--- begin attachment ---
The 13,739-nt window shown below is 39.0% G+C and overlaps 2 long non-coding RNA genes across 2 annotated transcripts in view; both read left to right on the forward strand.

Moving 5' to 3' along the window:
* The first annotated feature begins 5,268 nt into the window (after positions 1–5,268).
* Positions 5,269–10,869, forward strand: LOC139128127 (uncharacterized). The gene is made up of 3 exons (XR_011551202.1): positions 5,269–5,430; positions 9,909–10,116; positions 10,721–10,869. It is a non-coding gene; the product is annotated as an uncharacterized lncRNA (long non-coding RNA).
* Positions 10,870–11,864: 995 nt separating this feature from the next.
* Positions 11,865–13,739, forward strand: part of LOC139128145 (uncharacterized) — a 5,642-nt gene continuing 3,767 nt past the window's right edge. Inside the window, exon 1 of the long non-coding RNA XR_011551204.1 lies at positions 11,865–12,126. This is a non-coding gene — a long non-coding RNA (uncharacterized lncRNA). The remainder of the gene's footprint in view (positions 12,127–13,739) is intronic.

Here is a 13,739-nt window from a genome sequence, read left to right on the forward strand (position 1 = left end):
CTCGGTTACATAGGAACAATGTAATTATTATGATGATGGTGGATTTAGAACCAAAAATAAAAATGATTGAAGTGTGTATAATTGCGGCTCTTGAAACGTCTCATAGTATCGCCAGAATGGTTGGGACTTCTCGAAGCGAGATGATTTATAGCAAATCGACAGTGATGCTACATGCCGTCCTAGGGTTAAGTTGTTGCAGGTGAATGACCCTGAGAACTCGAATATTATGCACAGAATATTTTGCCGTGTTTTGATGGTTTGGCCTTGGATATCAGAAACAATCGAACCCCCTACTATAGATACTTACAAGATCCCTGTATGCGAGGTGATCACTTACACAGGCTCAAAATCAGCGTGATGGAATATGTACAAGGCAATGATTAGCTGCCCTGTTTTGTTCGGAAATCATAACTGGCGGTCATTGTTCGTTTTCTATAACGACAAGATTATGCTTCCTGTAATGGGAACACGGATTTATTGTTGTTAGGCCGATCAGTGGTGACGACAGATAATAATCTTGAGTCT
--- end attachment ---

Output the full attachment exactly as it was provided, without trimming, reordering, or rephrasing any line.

The 13,739-nt window shown below is 39.0% G+C and overlaps 2 long non-coding RNA genes across 2 annotated transcripts in view; both read left to right on the forward strand.

Moving 5' to 3' along the window:
* The first annotated feature begins 5,268 nt into the window (after positions 1–5,268).
* Positions 5,269–10,869, forward strand: LOC139128127 (uncharacterized). The gene is made up of 3 exons (XR_011551202.1): positions 5,269–5,430; positions 9,909–10,116; positions 10,721–10,869. It is a non-coding gene; the product is annotated as an uncharacterized lncRNA (long non-coding RNA).
* Positions 10,870–11,864: 995 nt separating this feature from the next.
* Positions 11,865–13,739, forward strand: part of LOC139128145 (uncharacterized) — a 5,642-nt gene continuing 3,767 nt past the window's right edge. Inside the window, exon 1 of the long non-coding RNA XR_011551204.1 lies at positions 11,865–12,126. This is a non-coding gene — a long non-coding RNA (uncharacterized lncRNA). The remainder of the gene's footprint in view (positions 12,127–13,739) is intronic.

Here is a 13,739-nt window from a genome sequence, read left to right on the forward strand (position 1 = left end):
CTCGGTTACATAGGAACAATGTAATTATTATGATGATGGTGGATTTAGAACCAAAAATAAAAATGATTGAAGTGTGTATAATTGCGGCTCTTGAAACGTCTCATAGTATCGCCAGAATGGTTGGGACTTCTCGAAGCGAGATGATTTATAGCAAATCGACAGTGATGCTACATGCCGTCCTAGGGTTAAGTTGTTGCAGGTGAATGACCCTGAGAACTCGAATATTATGCACAGAATATTTTGCCGTGTTTTGATGGTTTGGCCTTGGATATCAGAAACAATCGAACCCCCTACTATAGATACTTACAAGATCCCTGTATGCGAGGTGATCACTTACACAGGCTCAAAATCAGCGTGATGGAATATGTACAAGGCAATGATTAGCTGCCCTGTTTTGTTCGGAAATCATAACTGGCGGTCATTGTTCGTTTTCTATAACGACAAGATTATGCTTCCTGTAATGGGAACACGGATTTATTGTTGTTAGGCCGATCAGTGGTGACGACAGATAATAATCTTGAGTCT